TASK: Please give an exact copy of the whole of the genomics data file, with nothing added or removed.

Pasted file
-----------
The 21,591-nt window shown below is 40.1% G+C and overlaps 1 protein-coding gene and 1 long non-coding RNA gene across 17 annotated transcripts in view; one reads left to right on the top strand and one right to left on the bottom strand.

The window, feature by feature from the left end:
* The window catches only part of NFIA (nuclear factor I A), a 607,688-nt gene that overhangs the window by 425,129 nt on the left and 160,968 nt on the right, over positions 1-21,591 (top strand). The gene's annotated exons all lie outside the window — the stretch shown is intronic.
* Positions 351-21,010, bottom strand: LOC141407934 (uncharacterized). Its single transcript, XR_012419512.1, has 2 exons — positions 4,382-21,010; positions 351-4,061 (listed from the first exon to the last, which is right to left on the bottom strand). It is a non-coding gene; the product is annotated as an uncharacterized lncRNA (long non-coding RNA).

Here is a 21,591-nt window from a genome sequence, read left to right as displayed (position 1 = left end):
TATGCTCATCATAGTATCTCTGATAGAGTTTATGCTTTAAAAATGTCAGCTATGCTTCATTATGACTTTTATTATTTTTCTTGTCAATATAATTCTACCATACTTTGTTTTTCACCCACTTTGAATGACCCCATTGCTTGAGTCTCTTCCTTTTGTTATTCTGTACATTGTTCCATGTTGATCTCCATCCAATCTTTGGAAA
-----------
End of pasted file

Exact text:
The 21,591-nt window shown below is 40.1% G+C and overlaps 1 protein-coding gene and 1 long non-coding RNA gene across 17 annotated transcripts in view; one reads left to right on the top strand and one right to left on the bottom strand.

The window, feature by feature from the left end:
* The window catches only part of NFIA (nuclear factor I A), a 607,688-nt gene that overhangs the window by 425,129 nt on the left and 160,968 nt on the right, over positions 1-21,591 (top strand). The gene's annotated exons all lie outside the window — the stretch shown is intronic.
* Positions 351-21,010, bottom strand: LOC141407934 (uncharacterized). Its single transcript, XR_012419512.1, has 2 exons — positions 4,382-21,010; positions 351-4,061 (listed from the first exon to the last, which is right to left on the bottom strand). It is a non-coding gene; the product is annotated as an uncharacterized lncRNA (long non-coding RNA).

Here is a 21,591-nt window from a genome sequence, read left to right as displayed (position 1 = left end):
TATGCTCATCATAGTATCTCTGATAGAGTTTATGCTTTAAAAATGTCAGCTATGCTTCATTATGACTTTTATTATTTTTCTTGTCAATATAATTCTACCATACTTTGTTTTTCACCCACTTTGAATGACCCCATTGCTTGAGTCTCTTCCTTTTGTTATTCTGTACATTGTTCCATGTTGATCTCCATCCAATCTTTGGAAA